by Melanie Hilborn

How much of your day do you spend rushing from one task to the next or one place to the next? Do you sometimes feel lost in thought, stressed, overwhelmed, or unsure of your 'purpose'. We often spend so much time trying to get from A to B, that we lose track of why we were trying to get there in the first place. Though this is common in today's busy society, it is a problem that's easy to fix if we take a moment's pause to do so. 

When we constantly are immersed in high-stress tasks and rushing around, our sympathetic nervous system takes over. This is often referred to as our 'fight or flight' response. It causes our breath to speed up and our heart rate to increase in order to have the 'energy' needed to get the tasks done (or from an evolutionary perspective, survive). Though evolutionary helpful, for say running away from a predator, in our high-stress society we often can get stuck in the 'fight or flight' state. This can have long term negative effects on the health of our body and mind, leaving us feeling stressed, anxious, and out of touch. Taking a regular 'pause' can help us more than we might think.

When we take a step back from the chaos to actively slow the breath and body, the body realises it is safe and is able to relax. This allows the parasympathetic nervous system to take over. The heart rate slows, the anxious mind quiets down, and a sense of calmness begins to move through us allowing the experience of a moment of peace. If you've ever wondered why you often feel so refreshed, relaxed and clear-headed after a yoga class, this here is one of the many contributing factors. We make the unconscious conscious as we slow down our movements and our breath. When we engage in ujjayi pranayama (the ocean-sounding breath), we constrict the back of our throat which narrows the passage for air flow. This allows the breath to slow down and lengthen, bringing the body into the parasympathetic state of 'rest and digest'.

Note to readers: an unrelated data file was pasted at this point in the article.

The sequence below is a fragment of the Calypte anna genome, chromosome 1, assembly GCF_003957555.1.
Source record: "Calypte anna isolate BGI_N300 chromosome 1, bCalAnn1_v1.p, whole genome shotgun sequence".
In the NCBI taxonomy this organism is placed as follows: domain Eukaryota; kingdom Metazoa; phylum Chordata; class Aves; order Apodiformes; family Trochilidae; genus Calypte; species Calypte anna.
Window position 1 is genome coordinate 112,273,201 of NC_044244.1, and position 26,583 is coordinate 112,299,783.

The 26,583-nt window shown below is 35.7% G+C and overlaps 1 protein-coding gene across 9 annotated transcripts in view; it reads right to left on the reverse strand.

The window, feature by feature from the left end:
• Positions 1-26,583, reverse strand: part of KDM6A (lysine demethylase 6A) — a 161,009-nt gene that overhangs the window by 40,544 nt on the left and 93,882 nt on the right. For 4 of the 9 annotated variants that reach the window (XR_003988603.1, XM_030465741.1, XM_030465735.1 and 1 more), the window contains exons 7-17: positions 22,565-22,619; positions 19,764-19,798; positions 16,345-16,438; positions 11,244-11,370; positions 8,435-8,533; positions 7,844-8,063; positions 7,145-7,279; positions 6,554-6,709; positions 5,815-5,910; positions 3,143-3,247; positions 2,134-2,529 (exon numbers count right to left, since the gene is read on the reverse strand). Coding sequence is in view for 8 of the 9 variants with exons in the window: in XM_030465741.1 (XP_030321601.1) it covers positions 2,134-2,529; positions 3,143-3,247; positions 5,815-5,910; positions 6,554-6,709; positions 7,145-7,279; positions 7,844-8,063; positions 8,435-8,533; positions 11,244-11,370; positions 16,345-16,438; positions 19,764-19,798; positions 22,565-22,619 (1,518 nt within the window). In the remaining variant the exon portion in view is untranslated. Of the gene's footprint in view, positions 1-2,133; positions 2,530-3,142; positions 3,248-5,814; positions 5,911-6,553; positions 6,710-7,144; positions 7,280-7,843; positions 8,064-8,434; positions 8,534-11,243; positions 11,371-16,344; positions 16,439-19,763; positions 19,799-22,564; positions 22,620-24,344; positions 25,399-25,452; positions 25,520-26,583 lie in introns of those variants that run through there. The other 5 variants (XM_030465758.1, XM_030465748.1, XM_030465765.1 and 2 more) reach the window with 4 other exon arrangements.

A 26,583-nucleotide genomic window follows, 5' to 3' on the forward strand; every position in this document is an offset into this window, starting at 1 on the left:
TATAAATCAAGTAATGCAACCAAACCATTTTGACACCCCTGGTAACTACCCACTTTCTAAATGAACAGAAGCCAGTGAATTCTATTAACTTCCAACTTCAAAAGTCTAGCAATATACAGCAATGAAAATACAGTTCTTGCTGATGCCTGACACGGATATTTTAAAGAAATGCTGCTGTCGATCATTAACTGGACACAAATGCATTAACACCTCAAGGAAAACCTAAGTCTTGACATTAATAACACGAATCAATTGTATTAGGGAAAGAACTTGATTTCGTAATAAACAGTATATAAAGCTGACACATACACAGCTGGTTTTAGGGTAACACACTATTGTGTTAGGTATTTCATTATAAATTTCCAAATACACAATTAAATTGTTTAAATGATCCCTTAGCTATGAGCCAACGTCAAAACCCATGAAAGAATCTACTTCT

Similarly, we can help the body find a calmness with a still focussed gaze ('drishti') and slow conscious movements. When the body and gaze move frantically, it signals to the mind that we are on the lookout for potential threats and stressors in our environment. This too sends the body into fight or flight mode. When we keep still in our posture with a steady drishti, the mind understands that we are safe, and the body is able to relax.

By slowing down and pausing in body and mind in our Yoga practice, meditation or in any moment in time, the calmed mind realises nothing needs it's immediate attention in order to 'survive'. The mind is then able to tune into the present moment and relax. We can step back and see the bigger picture. All the little tasks that once felt overwhelming and fully occupied the mind, no longer seem so important and the mind is able sit in a state of quiet stillness and bliss. Though we can start to implement these changes with just a quick minute of pausing and conscious breathing at work, the more time we invest in these pauses through our Yoga and mediation practices, the more benefits we will see filtering into our experience of both body and mind.

See you on the mat!